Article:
But I am extremely concerned by the overreactions to his admittedly head-spinning response.
The first popular overreaction has come from some #neverTrump Republicans and goes something like this: "There's no tax cut, no road project, no (regulatory) relief worth enacting to justify being silent while Trump's actions emboldens hate, divides USA."
, from my fellow CNN contributor (and veteran Republican strategist) John Weaver, echoes the sentiment of many anti-Trump liberals I've seen holding forth on TV. Essentially, the argument is that because Trump mishandled his response to Charlottesville ("shredding"
decency, Weaver said) the Republican Party should hold him accountable by ceasing to pursue any and all core conservative objectives that make up the heart of the GOP policy agenda.
How does grinding policymaking to a halt hold Trump accountable? The public already hates Washington, in large part because of the glacial pace of policy progress. Bringing it to a dead stop would make it worse.
Fulfilling core policy promises is more important than ever if you care about political parties being built on ideas instead of personality cults. Republican congressional leaders cannot allow any one person, even a president, to derail a policy agenda that the nation's voters clearly chose. Regardless of the President's Charlottesville response, congressional Republicans have a mandate to act after sweeping to full control of Washington last November.
Republicans must forcefully remind the President that the GOP is the party of Lincoln, Grant, Eisenhower and Reagan -- men who freed the slaves, preserved and rebuilt the Union, led the world against Nazi oppression and wholeheartedly rejected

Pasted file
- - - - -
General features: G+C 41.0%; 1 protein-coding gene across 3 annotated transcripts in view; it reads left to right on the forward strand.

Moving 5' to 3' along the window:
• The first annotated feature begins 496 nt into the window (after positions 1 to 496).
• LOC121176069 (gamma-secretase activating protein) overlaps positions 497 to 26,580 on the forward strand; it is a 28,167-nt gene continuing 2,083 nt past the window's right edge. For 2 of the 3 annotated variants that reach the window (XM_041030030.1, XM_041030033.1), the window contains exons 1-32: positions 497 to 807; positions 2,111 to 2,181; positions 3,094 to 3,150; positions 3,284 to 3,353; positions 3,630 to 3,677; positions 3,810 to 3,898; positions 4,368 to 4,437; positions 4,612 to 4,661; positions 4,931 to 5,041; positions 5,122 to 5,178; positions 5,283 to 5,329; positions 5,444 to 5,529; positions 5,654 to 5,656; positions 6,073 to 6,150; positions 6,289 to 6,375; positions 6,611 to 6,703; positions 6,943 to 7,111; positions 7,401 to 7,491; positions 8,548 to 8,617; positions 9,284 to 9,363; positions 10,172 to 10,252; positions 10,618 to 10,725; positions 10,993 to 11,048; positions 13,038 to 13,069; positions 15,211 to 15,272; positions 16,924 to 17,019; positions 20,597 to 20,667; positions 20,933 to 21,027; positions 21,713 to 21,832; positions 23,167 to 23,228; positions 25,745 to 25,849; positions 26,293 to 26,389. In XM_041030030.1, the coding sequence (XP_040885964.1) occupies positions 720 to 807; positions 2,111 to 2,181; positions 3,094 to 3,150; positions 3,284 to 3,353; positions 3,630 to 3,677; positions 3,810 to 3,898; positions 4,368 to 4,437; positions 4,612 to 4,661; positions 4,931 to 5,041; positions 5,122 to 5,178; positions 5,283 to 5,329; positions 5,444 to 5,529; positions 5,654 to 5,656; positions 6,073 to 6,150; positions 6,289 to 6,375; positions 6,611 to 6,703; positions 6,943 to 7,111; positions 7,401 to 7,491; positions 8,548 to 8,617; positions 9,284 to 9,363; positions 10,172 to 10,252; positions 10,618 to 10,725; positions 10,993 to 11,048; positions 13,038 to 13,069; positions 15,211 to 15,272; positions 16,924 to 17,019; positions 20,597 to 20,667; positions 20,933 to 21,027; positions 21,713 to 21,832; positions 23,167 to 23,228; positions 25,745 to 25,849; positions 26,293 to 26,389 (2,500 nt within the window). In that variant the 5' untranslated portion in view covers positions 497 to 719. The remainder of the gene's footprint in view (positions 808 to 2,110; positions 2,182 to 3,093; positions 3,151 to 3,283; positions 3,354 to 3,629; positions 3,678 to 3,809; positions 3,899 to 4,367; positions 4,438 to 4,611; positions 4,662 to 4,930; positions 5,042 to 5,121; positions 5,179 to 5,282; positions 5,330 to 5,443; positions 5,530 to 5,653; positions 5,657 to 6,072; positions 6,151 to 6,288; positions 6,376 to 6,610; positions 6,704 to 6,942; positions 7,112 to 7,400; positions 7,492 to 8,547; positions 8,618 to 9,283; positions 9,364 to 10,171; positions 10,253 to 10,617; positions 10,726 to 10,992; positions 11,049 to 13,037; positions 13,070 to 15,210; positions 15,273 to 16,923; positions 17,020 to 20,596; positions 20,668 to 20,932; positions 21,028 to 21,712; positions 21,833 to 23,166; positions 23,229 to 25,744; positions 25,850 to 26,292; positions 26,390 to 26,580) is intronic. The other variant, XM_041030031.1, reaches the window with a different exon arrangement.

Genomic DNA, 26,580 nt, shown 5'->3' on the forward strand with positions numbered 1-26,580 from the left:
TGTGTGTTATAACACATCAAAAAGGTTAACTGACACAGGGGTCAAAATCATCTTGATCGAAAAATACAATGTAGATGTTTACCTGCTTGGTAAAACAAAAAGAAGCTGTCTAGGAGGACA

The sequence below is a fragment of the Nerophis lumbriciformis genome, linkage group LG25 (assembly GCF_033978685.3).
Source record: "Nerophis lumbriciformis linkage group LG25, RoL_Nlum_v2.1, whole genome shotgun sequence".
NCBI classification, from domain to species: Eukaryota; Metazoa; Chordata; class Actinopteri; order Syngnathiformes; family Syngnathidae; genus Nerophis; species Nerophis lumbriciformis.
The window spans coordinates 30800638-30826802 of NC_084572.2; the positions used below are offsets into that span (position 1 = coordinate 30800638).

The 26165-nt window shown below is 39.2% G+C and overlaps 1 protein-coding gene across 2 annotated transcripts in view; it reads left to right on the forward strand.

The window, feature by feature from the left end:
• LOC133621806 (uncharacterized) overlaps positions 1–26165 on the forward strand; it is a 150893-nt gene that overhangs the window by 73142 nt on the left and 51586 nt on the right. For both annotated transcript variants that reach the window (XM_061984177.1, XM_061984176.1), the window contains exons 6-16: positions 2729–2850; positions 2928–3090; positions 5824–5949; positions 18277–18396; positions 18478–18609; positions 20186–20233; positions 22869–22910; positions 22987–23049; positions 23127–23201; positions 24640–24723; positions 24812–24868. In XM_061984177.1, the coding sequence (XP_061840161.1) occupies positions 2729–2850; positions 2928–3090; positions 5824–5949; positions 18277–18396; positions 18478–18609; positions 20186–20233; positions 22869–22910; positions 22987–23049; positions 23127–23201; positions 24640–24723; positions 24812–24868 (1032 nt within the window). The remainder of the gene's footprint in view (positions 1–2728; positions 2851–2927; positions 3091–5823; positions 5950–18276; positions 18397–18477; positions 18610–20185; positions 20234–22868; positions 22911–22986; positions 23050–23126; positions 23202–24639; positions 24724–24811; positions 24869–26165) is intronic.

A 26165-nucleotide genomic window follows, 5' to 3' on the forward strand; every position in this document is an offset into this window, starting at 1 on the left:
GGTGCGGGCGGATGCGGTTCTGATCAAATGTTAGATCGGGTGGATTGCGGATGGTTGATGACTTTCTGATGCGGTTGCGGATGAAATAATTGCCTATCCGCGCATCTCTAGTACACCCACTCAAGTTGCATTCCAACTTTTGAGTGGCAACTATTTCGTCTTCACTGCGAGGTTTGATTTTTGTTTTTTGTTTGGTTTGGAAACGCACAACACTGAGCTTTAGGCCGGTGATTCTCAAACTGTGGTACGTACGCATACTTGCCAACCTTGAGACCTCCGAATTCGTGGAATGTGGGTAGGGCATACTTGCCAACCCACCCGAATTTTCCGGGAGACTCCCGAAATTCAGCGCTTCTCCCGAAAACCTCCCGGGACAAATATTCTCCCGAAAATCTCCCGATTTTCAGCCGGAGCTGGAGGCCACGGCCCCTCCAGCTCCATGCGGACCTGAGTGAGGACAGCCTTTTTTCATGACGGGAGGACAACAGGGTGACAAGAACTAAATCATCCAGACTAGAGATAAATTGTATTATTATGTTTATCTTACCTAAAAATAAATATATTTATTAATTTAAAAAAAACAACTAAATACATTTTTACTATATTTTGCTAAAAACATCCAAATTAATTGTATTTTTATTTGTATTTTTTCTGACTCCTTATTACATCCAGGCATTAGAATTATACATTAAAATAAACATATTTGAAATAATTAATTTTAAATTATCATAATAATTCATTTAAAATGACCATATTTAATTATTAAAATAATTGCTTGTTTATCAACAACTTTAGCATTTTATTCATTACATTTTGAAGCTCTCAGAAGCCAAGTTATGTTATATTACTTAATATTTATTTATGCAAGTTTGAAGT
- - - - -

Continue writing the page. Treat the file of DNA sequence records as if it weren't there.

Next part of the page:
racists who sought political quarter in the Republican Party.
And they were presidents who, as Grant put it
, sought "the greatest good for the greatest number of citizens." Today, that means forging ahead with our policy agenda while carrying Lincoln's admonition firmly in our hearts: malice toward none and charity for all.
The Charlottesville coverage has also given rise to an idea that White House staffers and Cabinet secretaries must now resign in disgust. Writing an op-ed in The Washington Post
, Lawrence Summers -- a former Harvard president, economic adviser to President Barack Obama and treasury secretary for President Bill Clinton, said: "Those surrounding Trump would best to demonstrate to him the need to reset or resign by ... withdrawing their cooperation and no longer lending their legitimacy to his disastrous presidency."
In Summers' estimation, the moral failure of Trump's Charlottesville response would prompt him -- were he currently serving in the White House -- to resign, and should prompt others to do so now. The "dam will break," Summers says, when the first official quits.
Mass resignation among high-ranking advisers and Senate-confirmed officials would be an enormously destabilizing event, plunging stock markets and signaling to the rest of the world that the US government is unstaffed and incapable at the highest levels. Is that in our national interest? I don't think so.
While I would not quibble if an individual adviser or Cabinet secretary resigned because he or she could no longer pursue a specific policy agenda, that should be done independently and not as part of some surreptitiously organized administrative coup d'état.
As former White House chief of staff Andy Card once told me, "The time to resign from your White House position is when you no longer stand in awe of walking through these doors every day." That's a good standard, and I presume Mr. Summers was still awed by his responsibility to public service when he first heard of President Clinton's moral shortcomings and chose to stick it out.
High officials take an oath when sworn in as White House commissioned officers or Senate-confirmed cabinet officials, not to an individual president but rather to our country and its Constitution.
If you dislike the occupant of 1600 Pennsylvania Avenue, our Constitution sets forth a remedy for you -- vote against him in the next election. Organizing mass resignations or demanding that Congress shut down all policymaking is not the American way.
By all means take your arguments to the people in the next campaign, but leave the Aaron Sorkin-ish political fantasies for the next Hollywood thriller.